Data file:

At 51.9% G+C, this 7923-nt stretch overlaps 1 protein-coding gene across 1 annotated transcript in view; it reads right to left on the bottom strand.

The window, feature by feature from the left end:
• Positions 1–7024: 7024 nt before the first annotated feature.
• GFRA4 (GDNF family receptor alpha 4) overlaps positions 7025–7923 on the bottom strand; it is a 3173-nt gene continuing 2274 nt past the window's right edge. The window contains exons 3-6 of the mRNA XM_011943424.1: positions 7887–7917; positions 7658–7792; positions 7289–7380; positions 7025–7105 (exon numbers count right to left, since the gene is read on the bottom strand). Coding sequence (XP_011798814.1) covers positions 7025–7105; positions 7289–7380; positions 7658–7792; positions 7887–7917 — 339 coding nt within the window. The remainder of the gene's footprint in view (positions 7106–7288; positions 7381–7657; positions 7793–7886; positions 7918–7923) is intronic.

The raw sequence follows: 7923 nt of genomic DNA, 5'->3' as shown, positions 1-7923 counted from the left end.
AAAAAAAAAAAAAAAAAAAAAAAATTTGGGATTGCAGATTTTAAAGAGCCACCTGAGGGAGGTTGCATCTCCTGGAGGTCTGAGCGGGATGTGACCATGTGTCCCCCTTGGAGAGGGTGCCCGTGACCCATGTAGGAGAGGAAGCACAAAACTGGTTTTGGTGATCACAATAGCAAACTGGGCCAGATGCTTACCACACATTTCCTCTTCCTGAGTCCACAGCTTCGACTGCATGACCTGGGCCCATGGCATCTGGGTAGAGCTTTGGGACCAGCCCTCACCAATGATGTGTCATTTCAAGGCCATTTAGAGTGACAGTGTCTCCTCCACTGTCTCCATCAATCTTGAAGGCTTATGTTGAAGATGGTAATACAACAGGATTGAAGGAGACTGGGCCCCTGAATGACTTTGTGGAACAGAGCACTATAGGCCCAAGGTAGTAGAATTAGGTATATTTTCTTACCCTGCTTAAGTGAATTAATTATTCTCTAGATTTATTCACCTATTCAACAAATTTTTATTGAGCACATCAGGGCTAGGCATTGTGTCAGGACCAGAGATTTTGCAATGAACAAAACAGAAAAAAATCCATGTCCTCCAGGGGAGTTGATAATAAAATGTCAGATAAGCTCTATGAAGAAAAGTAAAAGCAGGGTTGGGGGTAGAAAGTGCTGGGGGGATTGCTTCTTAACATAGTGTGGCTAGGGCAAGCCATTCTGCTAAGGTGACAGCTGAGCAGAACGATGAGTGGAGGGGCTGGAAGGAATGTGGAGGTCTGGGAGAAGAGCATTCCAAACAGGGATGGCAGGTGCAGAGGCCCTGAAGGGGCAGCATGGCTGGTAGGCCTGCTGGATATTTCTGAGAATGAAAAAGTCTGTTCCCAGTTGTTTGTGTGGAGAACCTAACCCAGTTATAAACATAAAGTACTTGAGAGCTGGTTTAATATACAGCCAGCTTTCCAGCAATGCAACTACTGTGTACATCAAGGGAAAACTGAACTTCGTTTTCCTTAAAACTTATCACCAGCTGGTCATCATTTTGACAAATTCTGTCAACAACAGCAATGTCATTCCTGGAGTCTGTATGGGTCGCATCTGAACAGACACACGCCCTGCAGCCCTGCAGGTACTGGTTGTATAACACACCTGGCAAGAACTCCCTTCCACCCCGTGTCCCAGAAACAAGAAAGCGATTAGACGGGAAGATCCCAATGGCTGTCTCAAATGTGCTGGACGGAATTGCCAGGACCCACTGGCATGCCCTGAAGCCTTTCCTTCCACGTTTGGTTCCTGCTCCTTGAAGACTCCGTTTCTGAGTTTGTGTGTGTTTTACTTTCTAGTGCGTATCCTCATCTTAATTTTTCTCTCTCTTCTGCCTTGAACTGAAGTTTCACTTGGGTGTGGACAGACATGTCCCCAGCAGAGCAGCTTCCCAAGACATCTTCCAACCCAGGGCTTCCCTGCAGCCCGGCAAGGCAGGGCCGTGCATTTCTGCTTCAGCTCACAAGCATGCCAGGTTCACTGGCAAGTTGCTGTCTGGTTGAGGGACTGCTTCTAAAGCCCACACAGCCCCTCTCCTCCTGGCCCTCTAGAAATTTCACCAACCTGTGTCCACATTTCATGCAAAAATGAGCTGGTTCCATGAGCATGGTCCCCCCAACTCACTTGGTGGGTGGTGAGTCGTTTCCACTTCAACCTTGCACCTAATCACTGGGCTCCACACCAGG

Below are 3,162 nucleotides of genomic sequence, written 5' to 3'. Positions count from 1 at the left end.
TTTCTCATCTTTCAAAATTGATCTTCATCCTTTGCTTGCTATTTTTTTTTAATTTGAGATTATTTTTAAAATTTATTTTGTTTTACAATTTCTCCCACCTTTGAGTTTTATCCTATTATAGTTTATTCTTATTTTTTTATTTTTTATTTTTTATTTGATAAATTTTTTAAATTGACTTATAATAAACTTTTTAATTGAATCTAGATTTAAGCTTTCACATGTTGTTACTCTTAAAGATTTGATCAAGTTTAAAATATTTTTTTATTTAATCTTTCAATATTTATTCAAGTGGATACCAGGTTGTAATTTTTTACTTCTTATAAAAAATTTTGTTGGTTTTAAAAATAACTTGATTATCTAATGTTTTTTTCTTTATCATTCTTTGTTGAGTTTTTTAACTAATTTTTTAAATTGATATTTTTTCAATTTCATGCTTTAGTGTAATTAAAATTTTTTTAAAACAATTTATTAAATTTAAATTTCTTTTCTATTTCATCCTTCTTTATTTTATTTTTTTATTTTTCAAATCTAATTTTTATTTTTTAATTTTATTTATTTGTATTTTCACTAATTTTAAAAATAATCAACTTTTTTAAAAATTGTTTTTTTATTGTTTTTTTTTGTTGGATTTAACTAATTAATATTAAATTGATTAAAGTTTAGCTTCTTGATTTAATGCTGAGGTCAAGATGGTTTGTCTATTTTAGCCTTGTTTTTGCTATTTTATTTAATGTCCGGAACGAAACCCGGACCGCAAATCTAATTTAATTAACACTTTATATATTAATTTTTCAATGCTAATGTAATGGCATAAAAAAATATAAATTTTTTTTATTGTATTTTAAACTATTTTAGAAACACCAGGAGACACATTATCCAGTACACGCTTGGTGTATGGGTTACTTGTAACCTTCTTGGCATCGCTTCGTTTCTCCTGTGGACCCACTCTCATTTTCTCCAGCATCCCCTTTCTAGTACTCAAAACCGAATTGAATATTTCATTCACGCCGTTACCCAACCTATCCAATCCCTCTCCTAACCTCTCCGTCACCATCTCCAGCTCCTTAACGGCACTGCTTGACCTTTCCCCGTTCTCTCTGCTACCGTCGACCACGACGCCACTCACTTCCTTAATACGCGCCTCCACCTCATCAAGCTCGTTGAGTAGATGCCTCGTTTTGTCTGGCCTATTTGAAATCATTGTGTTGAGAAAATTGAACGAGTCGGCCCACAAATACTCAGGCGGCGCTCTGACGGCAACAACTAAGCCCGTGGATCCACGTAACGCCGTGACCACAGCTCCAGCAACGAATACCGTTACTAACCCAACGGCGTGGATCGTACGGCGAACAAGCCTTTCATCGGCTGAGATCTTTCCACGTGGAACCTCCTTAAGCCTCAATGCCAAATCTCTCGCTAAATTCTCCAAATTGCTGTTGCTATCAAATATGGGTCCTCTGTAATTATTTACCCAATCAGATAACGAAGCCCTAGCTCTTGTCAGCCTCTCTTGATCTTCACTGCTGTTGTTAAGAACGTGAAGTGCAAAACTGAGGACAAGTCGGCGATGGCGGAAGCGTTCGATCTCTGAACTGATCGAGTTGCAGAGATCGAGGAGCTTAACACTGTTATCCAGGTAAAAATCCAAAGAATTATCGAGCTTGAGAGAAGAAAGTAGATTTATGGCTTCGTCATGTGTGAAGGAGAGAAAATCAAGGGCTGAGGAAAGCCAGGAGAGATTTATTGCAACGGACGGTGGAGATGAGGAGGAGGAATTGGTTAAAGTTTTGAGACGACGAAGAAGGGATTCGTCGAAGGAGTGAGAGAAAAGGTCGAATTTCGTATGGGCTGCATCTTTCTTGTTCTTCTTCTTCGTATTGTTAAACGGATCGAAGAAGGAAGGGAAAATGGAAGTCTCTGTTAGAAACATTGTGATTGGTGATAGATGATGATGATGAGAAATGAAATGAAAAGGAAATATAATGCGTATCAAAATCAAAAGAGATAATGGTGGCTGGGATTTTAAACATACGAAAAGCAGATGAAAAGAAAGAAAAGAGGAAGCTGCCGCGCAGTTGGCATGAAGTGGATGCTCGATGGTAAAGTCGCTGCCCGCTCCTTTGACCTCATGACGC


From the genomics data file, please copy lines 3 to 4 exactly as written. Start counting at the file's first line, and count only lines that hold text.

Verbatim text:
• Positions 1–7024: 7024 nt before the first annotated feature.
• GFRA4 (GDNF family receptor alpha 4) overlaps positions 7025–7923 on the bottom strand; it is a 3173-nt gene continuing 2274 nt past the window's right edge. The window contains exons 3-6 of the mRNA XM_011943424.1: positions 7887–7917; positions 7658–7792; positions 7289–7380; positions 7025–7105 (exon numbers count right to left, since the gene is read on the bottom strand). Coding sequence (XP_011798814.1) covers positions 7025–7105; positions 7289–7380; positions 7658–7792; positions 7887–7917 — 339 coding nt within the window. The remainder of the gene's footprint in view (positions 7106–7288; positions 7381–7657; positions 7793–7886; positions 7918–7923) is intronic.